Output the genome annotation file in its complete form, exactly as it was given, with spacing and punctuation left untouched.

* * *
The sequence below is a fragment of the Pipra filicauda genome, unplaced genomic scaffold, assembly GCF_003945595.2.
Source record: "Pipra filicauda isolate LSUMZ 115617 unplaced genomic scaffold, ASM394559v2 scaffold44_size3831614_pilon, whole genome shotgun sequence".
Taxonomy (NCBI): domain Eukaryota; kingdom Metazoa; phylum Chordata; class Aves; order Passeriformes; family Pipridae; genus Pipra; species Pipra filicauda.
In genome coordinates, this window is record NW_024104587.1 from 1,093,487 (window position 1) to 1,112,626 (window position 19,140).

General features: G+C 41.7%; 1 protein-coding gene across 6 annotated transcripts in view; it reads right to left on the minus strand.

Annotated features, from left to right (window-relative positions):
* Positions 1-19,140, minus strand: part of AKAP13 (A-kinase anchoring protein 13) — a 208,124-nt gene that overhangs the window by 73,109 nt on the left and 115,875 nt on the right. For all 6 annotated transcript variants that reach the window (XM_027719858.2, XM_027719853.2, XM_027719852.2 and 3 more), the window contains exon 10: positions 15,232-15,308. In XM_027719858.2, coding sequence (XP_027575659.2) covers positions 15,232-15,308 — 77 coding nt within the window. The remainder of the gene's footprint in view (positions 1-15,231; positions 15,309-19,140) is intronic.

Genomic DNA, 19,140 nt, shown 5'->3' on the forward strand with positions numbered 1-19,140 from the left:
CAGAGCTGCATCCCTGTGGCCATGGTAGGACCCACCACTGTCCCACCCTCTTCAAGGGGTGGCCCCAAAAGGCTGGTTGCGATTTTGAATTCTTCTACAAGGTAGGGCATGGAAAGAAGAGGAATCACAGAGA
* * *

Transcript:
The sequence below is a fragment of the Pipra filicauda genome, unplaced genomic scaffold, assembly GCF_003945595.2.
Source record: "Pipra filicauda isolate LSUMZ 115617 unplaced genomic scaffold, ASM394559v2 scaffold44_size3831614_pilon, whole genome shotgun sequence".
Taxonomy (NCBI): domain Eukaryota; kingdom Metazoa; phylum Chordata; class Aves; order Passeriformes; family Pipridae; genus Pipra; species Pipra filicauda.
In genome coordinates, this window is record NW_024104587.1 from 1,093,487 (window position 1) to 1,112,626 (window position 19,140).

General features: G+C 41.7%; 1 protein-coding gene across 6 annotated transcripts in view; it reads right to left on the minus strand.

Annotated features, from left to right (window-relative positions):
* Positions 1-19,140, minus strand: part of AKAP13 (A-kinase anchoring protein 13) — a 208,124-nt gene that overhangs the window by 73,109 nt on the left and 115,875 nt on the right. For all 6 annotated transcript variants that reach the window (XM_027719858.2, XM_027719853.2, XM_027719852.2 and 3 more), the window contains exon 10: positions 15,232-15,308. In XM_027719858.2, coding sequence (XP_027575659.2) covers positions 15,232-15,308 — 77 coding nt within the window. The remainder of the gene's footprint in view (positions 1-15,231; positions 15,309-19,140) is intronic.

Genomic DNA, 19,140 nt, shown 5'->3' on the forward strand with positions numbered 1-19,140 from the left:
CAGAGCTGCATCCCTGTGGCCATGGTAGGACCCACCACTGTCCCACCCTCTTCAAGGGGTGGCCCCAAAAGGCTGGTTGCGATTTTGAATTCTTCTACAAGGTAGGGCATGGAAAGAAGAGGAATCACAGAGA